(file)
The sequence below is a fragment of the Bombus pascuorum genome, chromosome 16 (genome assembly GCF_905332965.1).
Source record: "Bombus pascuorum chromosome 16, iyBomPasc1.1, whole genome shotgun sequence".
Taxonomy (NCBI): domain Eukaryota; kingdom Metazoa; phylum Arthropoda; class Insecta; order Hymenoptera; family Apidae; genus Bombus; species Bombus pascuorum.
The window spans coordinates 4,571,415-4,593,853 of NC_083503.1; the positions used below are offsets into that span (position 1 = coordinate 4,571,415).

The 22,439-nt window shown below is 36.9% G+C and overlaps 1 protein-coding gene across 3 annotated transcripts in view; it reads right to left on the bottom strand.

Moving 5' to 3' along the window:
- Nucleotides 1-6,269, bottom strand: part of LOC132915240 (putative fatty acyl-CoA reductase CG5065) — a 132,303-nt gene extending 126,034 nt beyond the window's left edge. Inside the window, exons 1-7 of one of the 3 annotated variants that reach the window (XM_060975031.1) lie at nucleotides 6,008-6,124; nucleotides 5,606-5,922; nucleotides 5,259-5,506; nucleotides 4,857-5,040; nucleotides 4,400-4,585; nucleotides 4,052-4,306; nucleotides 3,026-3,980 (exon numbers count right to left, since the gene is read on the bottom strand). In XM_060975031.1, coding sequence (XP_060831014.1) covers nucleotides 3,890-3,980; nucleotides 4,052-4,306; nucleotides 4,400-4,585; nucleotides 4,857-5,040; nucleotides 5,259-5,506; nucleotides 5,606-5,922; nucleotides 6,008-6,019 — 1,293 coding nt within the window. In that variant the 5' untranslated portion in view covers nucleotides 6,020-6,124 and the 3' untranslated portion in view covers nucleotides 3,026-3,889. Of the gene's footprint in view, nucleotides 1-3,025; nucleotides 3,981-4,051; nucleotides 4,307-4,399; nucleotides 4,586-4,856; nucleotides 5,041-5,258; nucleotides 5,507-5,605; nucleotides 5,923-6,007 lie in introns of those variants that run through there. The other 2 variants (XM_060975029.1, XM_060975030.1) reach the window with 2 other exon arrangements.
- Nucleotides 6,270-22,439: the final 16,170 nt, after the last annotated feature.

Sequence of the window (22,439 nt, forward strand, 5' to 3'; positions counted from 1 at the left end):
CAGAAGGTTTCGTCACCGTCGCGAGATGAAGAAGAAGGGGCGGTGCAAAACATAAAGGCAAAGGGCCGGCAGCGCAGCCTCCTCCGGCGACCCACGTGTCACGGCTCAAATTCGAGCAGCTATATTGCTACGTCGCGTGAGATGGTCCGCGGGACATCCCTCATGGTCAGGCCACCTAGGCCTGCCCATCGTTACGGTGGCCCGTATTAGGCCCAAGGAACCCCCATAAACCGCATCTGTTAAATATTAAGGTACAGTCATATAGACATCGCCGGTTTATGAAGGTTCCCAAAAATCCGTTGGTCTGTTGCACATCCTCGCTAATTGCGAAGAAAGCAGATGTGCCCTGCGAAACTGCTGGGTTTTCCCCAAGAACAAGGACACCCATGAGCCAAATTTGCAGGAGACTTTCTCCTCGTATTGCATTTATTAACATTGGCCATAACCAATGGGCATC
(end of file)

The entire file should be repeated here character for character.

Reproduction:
The sequence below is a fragment of the Bombus pascuorum genome, chromosome 16 (genome assembly GCF_905332965.1).
Source record: "Bombus pascuorum chromosome 16, iyBomPasc1.1, whole genome shotgun sequence".
Taxonomy (NCBI): domain Eukaryota; kingdom Metazoa; phylum Arthropoda; class Insecta; order Hymenoptera; family Apidae; genus Bombus; species Bombus pascuorum.
The window spans coordinates 4,571,415-4,593,853 of NC_083503.1; the positions used below are offsets into that span (position 1 = coordinate 4,571,415).

The 22,439-nt window shown below is 36.9% G+C and overlaps 1 protein-coding gene across 3 annotated transcripts in view; it reads right to left on the bottom strand.

Moving 5' to 3' along the window:
- Nucleotides 1-6,269, bottom strand: part of LOC132915240 (putative fatty acyl-CoA reductase CG5065) — a 132,303-nt gene extending 126,034 nt beyond the window's left edge. Inside the window, exons 1-7 of one of the 3 annotated variants that reach the window (XM_060975031.1) lie at nucleotides 6,008-6,124; nucleotides 5,606-5,922; nucleotides 5,259-5,506; nucleotides 4,857-5,040; nucleotides 4,400-4,585; nucleotides 4,052-4,306; nucleotides 3,026-3,980 (exon numbers count right to left, since the gene is read on the bottom strand). In XM_060975031.1, coding sequence (XP_060831014.1) covers nucleotides 3,890-3,980; nucleotides 4,052-4,306; nucleotides 4,400-4,585; nucleotides 4,857-5,040; nucleotides 5,259-5,506; nucleotides 5,606-5,922; nucleotides 6,008-6,019 — 1,293 coding nt within the window. In that variant the 5' untranslated portion in view covers nucleotides 6,020-6,124 and the 3' untranslated portion in view covers nucleotides 3,026-3,889. Of the gene's footprint in view, nucleotides 1-3,025; nucleotides 3,981-4,051; nucleotides 4,307-4,399; nucleotides 4,586-4,856; nucleotides 5,041-5,258; nucleotides 5,507-5,605; nucleotides 5,923-6,007 lie in introns of those variants that run through there. The other 2 variants (XM_060975029.1, XM_060975030.1) reach the window with 2 other exon arrangements.
- Nucleotides 6,270-22,439: the final 16,170 nt, after the last annotated feature.

Sequence of the window (22,439 nt, forward strand, 5' to 3'; positions counted from 1 at the left end):
CAGAAGGTTTCGTCACCGTCGCGAGATGAAGAAGAAGGGGCGGTGCAAAACATAAAGGCAAAGGGCCGGCAGCGCAGCCTCCTCCGGCGACCCACGTGTCACGGCTCAAATTCGAGCAGCTATATTGCTACGTCGCGTGAGATGGTCCGCGGGACATCCCTCATGGTCAGGCCACCTAGGCCTGCCCATCGTTACGGTGGCCCGTATTAGGCCCAAGGAACCCCCATAAACCGCATCTGTTAAATATTAAGGTACAGTCATATAGACATCGCCGGTTTATGAAGGTTCCCAAAAATCCGTTGGTCTGTTGCACATCCTCGCTAATTGCGAAGAAAGCAGATGTGCCCTGCGAAACTGCTGGGTTTTCCCCAAGAACAAGGACACCCATGAGCCAAATTTGCAGGAGACTTTCTCCTCGTATTGCATTTATTAACATTGGCCATAACCAATGGGCATC